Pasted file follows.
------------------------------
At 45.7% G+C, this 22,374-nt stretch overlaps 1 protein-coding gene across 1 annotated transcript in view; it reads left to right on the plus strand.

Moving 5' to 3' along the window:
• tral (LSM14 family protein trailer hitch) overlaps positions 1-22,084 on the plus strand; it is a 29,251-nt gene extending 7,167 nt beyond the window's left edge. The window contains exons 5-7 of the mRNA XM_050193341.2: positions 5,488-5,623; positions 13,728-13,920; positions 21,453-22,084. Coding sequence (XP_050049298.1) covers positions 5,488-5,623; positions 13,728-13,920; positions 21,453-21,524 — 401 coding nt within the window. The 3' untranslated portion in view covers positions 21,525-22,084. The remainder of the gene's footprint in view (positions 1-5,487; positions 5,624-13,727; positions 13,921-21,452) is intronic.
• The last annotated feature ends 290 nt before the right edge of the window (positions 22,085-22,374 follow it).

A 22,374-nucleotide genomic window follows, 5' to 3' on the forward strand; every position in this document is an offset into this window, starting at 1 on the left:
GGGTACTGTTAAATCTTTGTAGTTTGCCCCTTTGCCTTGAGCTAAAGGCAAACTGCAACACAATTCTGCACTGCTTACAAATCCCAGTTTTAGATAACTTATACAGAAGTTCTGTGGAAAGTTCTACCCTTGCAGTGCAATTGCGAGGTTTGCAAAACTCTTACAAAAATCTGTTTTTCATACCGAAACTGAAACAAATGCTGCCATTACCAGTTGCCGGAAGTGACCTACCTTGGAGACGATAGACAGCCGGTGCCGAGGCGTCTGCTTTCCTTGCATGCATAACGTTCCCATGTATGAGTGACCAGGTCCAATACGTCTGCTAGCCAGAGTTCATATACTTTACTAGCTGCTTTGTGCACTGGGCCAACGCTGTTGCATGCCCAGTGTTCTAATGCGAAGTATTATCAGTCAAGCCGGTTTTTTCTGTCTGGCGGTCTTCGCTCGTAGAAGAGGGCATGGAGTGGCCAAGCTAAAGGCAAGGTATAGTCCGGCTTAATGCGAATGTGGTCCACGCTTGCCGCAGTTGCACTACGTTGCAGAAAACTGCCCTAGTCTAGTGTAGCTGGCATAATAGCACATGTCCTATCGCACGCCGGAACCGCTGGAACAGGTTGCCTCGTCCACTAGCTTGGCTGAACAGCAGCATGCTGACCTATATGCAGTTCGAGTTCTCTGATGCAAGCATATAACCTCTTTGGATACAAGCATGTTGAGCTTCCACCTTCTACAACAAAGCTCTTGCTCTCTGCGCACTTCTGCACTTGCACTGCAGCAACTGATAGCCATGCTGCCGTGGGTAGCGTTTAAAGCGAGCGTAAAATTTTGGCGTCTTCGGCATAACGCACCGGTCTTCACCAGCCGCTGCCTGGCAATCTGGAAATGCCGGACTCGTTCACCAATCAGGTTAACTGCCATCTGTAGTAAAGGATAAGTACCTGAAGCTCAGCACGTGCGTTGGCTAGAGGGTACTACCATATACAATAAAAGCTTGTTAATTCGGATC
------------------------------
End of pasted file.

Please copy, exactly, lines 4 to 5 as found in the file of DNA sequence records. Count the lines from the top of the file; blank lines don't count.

• The last annotated feature ends 290 nt before the right edge of the window (positions 22,085-22,374 follow it).

A 22,374-nucleotide genomic window follows, 5' to 3' on the forward strand; every position in this document is an offset into this window, starting at 1 on the left: